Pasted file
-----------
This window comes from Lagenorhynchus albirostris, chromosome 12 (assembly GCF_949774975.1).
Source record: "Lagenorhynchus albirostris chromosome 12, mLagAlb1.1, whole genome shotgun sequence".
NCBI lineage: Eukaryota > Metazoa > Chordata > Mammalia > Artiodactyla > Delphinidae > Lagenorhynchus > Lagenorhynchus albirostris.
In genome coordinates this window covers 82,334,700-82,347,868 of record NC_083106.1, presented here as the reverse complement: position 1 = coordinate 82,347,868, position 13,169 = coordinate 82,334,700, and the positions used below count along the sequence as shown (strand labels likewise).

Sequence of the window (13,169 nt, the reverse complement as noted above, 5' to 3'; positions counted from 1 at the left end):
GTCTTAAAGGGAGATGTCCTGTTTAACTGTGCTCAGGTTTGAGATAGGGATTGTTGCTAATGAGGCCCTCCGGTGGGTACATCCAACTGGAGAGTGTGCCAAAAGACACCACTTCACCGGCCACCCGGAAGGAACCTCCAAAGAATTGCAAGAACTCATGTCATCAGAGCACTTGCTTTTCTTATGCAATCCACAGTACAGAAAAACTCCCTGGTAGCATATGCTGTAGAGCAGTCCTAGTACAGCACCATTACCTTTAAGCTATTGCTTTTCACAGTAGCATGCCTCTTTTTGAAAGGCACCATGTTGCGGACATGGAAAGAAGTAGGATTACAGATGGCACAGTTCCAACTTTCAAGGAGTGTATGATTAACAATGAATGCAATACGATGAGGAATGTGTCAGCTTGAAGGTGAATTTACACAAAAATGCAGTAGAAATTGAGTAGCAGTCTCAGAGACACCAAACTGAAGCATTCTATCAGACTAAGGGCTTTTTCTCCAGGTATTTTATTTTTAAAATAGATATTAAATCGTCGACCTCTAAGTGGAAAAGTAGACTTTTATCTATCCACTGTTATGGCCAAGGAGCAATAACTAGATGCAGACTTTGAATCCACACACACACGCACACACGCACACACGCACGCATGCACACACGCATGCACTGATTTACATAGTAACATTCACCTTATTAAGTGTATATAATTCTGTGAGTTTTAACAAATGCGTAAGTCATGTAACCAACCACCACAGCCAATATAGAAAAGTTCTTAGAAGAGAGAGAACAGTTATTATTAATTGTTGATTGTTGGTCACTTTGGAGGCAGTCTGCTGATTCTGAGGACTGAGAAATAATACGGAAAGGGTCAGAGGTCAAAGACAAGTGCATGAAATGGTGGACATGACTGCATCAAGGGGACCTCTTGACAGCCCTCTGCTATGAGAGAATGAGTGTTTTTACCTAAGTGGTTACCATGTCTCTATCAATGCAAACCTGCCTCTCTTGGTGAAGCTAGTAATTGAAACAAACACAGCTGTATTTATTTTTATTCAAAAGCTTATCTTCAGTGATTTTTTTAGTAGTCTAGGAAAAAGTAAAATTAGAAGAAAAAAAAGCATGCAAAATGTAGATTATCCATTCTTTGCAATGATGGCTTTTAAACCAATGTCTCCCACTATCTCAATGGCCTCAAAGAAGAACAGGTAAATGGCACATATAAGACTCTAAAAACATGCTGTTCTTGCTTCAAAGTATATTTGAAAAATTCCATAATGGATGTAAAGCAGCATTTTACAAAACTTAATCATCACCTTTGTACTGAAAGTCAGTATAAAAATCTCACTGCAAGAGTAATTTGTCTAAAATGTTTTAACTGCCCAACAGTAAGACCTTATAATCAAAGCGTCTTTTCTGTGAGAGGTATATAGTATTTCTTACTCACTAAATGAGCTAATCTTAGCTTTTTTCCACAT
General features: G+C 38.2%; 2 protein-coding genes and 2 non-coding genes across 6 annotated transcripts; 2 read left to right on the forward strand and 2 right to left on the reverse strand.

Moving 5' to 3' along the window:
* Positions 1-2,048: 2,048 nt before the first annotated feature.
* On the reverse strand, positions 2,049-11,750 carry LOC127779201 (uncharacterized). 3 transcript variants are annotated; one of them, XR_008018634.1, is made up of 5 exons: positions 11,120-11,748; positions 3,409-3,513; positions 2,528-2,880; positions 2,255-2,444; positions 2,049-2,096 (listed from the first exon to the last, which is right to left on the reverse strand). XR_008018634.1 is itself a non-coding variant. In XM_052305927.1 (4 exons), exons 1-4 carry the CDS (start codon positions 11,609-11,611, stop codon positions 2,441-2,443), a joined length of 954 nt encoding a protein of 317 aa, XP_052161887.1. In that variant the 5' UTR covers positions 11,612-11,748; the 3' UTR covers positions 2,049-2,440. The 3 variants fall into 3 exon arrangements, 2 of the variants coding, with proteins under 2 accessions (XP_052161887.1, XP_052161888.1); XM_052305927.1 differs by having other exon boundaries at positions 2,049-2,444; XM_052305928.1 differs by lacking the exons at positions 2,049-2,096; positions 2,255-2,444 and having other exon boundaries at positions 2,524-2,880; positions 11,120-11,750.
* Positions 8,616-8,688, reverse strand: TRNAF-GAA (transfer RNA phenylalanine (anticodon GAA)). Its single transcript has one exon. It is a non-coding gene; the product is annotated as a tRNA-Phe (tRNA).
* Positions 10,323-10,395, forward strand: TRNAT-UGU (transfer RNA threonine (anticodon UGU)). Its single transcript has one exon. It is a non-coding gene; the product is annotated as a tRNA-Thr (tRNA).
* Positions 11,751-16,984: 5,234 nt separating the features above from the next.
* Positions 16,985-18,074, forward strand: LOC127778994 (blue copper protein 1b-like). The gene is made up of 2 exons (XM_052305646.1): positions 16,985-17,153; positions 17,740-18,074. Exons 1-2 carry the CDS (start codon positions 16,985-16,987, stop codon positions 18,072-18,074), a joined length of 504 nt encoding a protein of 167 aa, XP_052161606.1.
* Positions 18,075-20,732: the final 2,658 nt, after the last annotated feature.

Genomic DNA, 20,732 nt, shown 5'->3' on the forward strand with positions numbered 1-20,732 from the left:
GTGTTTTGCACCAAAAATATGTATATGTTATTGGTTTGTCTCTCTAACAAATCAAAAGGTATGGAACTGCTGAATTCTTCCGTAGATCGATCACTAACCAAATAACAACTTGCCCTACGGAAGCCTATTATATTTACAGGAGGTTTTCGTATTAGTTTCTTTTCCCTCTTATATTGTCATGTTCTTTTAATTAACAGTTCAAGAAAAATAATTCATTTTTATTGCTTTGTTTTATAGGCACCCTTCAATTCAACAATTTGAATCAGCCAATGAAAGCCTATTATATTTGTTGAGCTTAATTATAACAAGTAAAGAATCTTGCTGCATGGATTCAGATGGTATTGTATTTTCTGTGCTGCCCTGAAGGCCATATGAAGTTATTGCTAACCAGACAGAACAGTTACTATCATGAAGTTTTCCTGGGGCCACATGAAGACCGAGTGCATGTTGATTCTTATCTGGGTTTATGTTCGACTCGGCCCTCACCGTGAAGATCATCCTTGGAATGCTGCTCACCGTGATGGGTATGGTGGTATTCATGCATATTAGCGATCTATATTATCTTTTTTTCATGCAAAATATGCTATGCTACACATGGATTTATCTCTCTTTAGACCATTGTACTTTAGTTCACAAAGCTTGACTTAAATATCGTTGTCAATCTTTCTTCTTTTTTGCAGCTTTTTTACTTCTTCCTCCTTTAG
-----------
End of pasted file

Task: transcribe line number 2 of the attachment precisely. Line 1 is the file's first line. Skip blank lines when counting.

Source record: "Lagenorhynchus albirostris chromosome 12, mLagAlb1.1, whole genome shotgun sequence".